South Dakota Pheasant Hunting


Never been to South Dakota pheasant hunting? You might not know what you are missing.

That was the case with me. Having hunted only in Minnesota and Iowa from 1979-1999 I enjoyed the pheasant hunting that the land afforded me and my hunting partners for years.

Being passionate about habitat and wanting to really affect my hunting outcomes and experiences I began looking for pheasant hunting land to purchase, develop and enjoy. I started in Iowa and through several contacts came across a realtor in Iowa who had some land for sale in Iowa but also South Dakota. I had never hunted pheasants in South Dakota but always assumed it was about as good as Iowa (which was way better than Minnesota at the time). After some discussion and persuasion by the realtor I figured I’d have to be stupid not to go out and at least look at the property.

Just driving out there, which was in the springtime, I could tell by how many birds were hanging around the roads that the bird numbers were good. Long story short is I ended up buying the acreage there and hunting/developing the property for pheasants, deer and turkey since 1999. Every opening weekend we harvest between 30-60 birds per day. I also heard stories around the state of parties of 20 hunters getting their 60 bird limit in as little as ½ hour. That’s more chaos than hunting I would venture but just the same – that’s what South Dakota wild pheasant hunting is capable of producing.

Pheasant Capital of the World? I think most hunters would agree. If you read most pheasant hunting outlooks and forecasts, such as Pheasants Forever or Outdoor News, you’ll find that the statistics again and again point to the South Dakota bird and harvest numbers as the reigning leader.

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As recently as 2005, the pheasant population approached 10 million birds (1 40-year record). Number of birds harvested that year was nearly 2 million roosters (11.2 birds per hunter. 2 birds per person per day).

This quote from the Pheasants Forever website on the 2005 season sums it up:

“Overview: The 2005 pheasant hunting season was a year to remember across the upper Midwest. South Dakota maintained its hold as the “Pheasant Capital” with an estimated harvest of over 1.9 million roosters, a 40-year high. Iowa, North Dakota and Kansas all checked in with big 800,000 bird totals.”

South Dakota boasted a rooster harvest over twice as large as the next nearest competitors.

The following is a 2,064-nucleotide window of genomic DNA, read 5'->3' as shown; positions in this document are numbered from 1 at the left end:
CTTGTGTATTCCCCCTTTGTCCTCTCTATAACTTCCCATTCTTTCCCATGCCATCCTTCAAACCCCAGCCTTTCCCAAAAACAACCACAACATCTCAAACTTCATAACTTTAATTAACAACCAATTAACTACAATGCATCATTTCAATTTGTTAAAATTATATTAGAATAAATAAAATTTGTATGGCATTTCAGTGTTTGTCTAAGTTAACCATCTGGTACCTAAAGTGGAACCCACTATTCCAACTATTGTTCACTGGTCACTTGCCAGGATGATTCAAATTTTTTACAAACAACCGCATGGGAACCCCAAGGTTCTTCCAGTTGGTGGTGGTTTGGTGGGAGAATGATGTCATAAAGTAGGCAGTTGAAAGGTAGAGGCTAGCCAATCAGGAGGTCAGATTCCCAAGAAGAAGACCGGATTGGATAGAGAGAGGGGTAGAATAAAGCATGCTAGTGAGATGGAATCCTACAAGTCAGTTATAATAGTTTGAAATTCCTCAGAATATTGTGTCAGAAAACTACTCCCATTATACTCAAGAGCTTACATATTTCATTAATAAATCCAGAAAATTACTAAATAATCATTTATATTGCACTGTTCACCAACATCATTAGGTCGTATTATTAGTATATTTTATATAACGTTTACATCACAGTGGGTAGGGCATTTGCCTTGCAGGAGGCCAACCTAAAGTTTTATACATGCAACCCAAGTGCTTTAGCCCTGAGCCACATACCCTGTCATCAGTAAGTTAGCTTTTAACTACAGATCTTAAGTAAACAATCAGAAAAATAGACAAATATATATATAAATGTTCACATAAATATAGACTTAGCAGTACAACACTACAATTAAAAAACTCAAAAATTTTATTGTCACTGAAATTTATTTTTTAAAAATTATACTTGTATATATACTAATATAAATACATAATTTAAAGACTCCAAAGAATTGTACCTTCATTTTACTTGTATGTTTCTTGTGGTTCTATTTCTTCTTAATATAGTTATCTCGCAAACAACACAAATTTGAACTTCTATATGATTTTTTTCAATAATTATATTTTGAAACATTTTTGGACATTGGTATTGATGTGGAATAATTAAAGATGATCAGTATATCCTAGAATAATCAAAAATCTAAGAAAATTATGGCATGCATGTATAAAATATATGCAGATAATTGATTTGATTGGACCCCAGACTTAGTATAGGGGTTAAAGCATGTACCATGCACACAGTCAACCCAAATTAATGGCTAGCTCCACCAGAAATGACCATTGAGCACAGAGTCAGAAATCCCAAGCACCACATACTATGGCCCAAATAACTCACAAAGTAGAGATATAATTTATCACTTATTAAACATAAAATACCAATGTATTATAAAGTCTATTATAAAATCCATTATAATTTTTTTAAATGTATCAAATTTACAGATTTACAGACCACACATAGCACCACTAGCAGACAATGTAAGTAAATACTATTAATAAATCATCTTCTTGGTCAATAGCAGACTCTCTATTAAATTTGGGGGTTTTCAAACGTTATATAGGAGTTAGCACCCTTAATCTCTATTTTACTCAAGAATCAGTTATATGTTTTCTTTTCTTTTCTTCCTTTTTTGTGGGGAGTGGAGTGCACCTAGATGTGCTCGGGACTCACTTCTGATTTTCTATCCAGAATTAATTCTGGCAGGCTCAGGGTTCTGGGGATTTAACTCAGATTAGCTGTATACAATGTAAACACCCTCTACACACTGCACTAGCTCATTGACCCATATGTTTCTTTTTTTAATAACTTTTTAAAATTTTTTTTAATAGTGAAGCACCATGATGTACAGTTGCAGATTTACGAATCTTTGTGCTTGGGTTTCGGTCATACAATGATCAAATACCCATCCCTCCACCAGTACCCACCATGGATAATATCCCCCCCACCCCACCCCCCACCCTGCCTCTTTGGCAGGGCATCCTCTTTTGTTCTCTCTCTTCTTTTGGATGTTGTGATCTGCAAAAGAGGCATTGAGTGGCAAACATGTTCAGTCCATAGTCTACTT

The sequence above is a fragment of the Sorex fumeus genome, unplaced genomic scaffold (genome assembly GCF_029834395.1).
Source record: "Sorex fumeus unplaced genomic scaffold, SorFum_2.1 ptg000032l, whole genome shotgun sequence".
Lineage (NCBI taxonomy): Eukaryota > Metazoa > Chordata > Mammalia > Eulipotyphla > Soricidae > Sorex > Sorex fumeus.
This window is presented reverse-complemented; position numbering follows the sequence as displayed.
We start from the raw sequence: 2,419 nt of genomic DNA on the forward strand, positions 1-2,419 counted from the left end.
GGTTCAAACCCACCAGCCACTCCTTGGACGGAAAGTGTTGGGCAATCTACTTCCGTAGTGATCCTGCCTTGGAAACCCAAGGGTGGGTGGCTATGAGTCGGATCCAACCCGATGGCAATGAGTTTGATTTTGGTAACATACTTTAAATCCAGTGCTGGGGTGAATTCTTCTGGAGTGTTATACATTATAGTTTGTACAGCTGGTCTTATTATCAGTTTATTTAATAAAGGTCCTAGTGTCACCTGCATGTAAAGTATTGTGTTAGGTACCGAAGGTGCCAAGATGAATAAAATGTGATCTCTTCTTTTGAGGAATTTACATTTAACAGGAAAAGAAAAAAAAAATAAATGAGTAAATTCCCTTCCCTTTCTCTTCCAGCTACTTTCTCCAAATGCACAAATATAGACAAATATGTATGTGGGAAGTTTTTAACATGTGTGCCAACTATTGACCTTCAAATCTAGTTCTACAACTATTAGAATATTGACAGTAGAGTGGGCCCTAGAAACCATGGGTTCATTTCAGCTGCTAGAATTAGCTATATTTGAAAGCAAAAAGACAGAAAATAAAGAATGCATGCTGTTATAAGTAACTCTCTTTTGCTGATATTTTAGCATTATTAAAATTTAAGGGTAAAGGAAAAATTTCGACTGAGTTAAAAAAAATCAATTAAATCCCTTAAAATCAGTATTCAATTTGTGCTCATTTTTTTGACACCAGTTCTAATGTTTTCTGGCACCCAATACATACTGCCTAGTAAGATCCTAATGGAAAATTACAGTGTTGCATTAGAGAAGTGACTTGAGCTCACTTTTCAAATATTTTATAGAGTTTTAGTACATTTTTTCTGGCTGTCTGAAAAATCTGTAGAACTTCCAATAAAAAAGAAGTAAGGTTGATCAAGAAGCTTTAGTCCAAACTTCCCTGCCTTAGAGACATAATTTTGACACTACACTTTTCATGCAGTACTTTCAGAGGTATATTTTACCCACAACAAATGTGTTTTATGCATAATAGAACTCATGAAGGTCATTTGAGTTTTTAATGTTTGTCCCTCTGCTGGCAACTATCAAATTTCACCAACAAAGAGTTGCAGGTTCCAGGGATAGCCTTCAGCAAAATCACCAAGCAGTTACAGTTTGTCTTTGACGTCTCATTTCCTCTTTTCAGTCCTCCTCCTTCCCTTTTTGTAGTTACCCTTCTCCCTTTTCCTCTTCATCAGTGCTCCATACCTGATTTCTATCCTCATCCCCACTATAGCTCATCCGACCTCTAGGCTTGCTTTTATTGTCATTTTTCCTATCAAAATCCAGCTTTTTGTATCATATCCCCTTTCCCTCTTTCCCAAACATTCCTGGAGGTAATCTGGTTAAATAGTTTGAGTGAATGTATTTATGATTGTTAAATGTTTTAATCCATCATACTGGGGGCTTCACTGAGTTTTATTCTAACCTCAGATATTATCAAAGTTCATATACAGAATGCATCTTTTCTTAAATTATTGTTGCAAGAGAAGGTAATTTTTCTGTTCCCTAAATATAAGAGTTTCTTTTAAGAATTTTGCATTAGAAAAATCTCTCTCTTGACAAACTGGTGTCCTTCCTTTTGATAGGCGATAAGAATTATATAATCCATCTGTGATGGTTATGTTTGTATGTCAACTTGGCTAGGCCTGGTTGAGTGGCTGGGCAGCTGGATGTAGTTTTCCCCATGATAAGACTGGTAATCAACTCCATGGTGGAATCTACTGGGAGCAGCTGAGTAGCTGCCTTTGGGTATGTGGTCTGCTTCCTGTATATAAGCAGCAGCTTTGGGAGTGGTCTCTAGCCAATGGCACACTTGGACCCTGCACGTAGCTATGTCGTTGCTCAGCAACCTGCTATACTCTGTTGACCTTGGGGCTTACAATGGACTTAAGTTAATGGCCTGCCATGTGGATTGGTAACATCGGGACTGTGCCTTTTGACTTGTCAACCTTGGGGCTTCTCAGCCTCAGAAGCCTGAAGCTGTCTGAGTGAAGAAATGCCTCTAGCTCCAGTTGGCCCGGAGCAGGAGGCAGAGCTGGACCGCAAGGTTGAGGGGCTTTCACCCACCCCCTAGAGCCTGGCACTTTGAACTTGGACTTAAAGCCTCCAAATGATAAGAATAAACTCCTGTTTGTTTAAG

In addition to the native resource, South Dakota also reigns champ in the offerings of public hunting, free walk-in access to private land and a host of commercial fee hunting opportunities. In fact, it could possibly be that since South Dakota’s commercial pheasant hunting is so strong and established that Cabela’s in Mitchell can attract hunters from all 50 states in the union on South Dakota’s annual opening pheasant weekend.

Today the passionate upland bird hunter, thanks to the internet, has excellent access to whatever quality pheasant hunting package they desire. If it’s a pheasant hunting trip of a lifetime you desire, look no further than South Dakota. Whether you’re a budget minded do-it-yourselfer looking for the best public land hunt or Bo Jackson looking for that $5000/day experience you can find it. You’ll have to do a little research. But it’s time well spent.

What ever you do, get to South Dakota soon and experience “The State of Pheasant Hunting”.

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Ethan Smith is a seasoned marine veteran, professional blogger, witty and edgy writer, and an avid hunter. He spent a great deal of his childhood years around the Apache-Sitgreaves National Forest in Arizona. Watching active hunters practise their craft initiated him into the world of hunting and rubrics of outdoor life. He also honed his writing skills by sharing his outdoor experiences with fellow schoolmates through their high school’s magazine. Further along the way, the US Marine Corps got wind of his excellent combination of skills and sought to put them into good use by employing him as a combat correspondent. He now shares his income from this prestigious job with his wife and one kid. Read more >>